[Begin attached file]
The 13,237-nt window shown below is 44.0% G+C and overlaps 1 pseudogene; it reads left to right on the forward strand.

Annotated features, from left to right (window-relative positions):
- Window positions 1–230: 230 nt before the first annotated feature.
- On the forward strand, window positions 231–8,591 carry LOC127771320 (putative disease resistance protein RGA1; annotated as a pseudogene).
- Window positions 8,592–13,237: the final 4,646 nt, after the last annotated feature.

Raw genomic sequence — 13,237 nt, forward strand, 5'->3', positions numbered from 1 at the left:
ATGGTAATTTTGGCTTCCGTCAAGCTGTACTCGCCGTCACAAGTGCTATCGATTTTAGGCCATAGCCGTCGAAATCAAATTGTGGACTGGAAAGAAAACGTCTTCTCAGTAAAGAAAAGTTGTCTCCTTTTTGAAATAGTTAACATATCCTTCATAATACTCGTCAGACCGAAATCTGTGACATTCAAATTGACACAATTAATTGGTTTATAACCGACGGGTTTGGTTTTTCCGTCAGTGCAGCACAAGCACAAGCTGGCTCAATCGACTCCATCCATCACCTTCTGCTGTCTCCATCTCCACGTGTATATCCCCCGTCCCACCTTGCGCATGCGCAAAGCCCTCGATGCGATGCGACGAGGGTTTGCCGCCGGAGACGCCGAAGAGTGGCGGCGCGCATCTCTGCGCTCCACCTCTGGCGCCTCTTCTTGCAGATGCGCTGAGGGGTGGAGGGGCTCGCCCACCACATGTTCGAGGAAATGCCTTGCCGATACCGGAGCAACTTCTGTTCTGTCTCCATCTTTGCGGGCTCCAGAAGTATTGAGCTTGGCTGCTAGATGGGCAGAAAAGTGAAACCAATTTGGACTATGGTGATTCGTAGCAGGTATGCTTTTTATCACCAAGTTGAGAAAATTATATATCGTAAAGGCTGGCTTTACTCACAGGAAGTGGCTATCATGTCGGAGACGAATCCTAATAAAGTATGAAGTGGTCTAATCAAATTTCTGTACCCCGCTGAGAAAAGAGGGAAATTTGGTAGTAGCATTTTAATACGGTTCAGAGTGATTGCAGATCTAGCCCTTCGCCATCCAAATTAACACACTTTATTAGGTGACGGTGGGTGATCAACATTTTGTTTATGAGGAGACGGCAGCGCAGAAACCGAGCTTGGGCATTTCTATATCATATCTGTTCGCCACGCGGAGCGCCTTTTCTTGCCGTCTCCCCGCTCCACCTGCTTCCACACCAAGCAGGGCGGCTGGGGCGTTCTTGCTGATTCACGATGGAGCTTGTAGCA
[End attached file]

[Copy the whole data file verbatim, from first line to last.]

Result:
The 13,237-nt window shown below is 44.0% G+C and overlaps 1 pseudogene; it reads left to right on the forward strand.

Annotated features, from left to right (window-relative positions):
- Window positions 1–230: 230 nt before the first annotated feature.
- On the forward strand, window positions 231–8,591 carry LOC127771320 (putative disease resistance protein RGA1; annotated as a pseudogene).
- Window positions 8,592–13,237: the final 4,646 nt, after the last annotated feature.

Raw genomic sequence — 13,237 nt, forward strand, 5'->3', positions numbered from 1 at the left:
ATGGTAATTTTGGCTTCCGTCAAGCTGTACTCGCCGTCACAAGTGCTATCGATTTTAGGCCATAGCCGTCGAAATCAAATTGTGGACTGGAAAGAAAACGTCTTCTCAGTAAAGAAAAGTTGTCTCCTTTTTGAAATAGTTAACATATCCTTCATAATACTCGTCAGACCGAAATCTGTGACATTCAAATTGACACAATTAATTGGTTTATAACCGACGGGTTTGGTTTTTCCGTCAGTGCAGCACAAGCACAAGCTGGCTCAATCGACTCCATCCATCACCTTCTGCTGTCTCCATCTCCACGTGTATATCCCCCGTCCCACCTTGCGCATGCGCAAAGCCCTCGATGCGATGCGACGAGGGTTTGCCGCCGGAGACGCCGAAGAGTGGCGGCGCGCATCTCTGCGCTCCACCTCTGGCGCCTCTTCTTGCAGATGCGCTGAGGGGTGGAGGGGCTCGCCCACCACATGTTCGAGGAAATGCCTTGCCGATACCGGAGCAACTTCTGTTCTGTCTCCATCTTTGCGGGCTCCAGAAGTATTGAGCTTGGCTGCTAGATGGGCAGAAAAGTGAAACCAATTTGGACTATGGTGATTCGTAGCAGGTATGCTTTTTATCACCAAGTTGAGAAAATTATATATCGTAAAGGCTGGCTTTACTCACAGGAAGTGGCTATCATGTCGGAGACGAATCCTAATAAAGTATGAAGTGGTCTAATCAAATTTCTGTACCCCGCTGAGAAAAGAGGGAAATTTGGTAGTAGCATTTTAATACGGTTCAGAGTGATTGCAGATCTAGCCCTTCGCCATCCAAATTAACACACTTTATTAGGTGACGGTGGGTGATCAACATTTTGTTTATGAGGAGACGGCAGCGCAGAAACCGAGCTTGGGCATTTCTATATCATATCTGTTCGCCACGCGGAGCGCCTTTTCTTGCCGTCTCCCCGCTCCACCTGCTTCCACACCAAGCAGGGCGGCTGGGGCGTTCTTGCTGATTCACGATGGAGCTTGTAGCA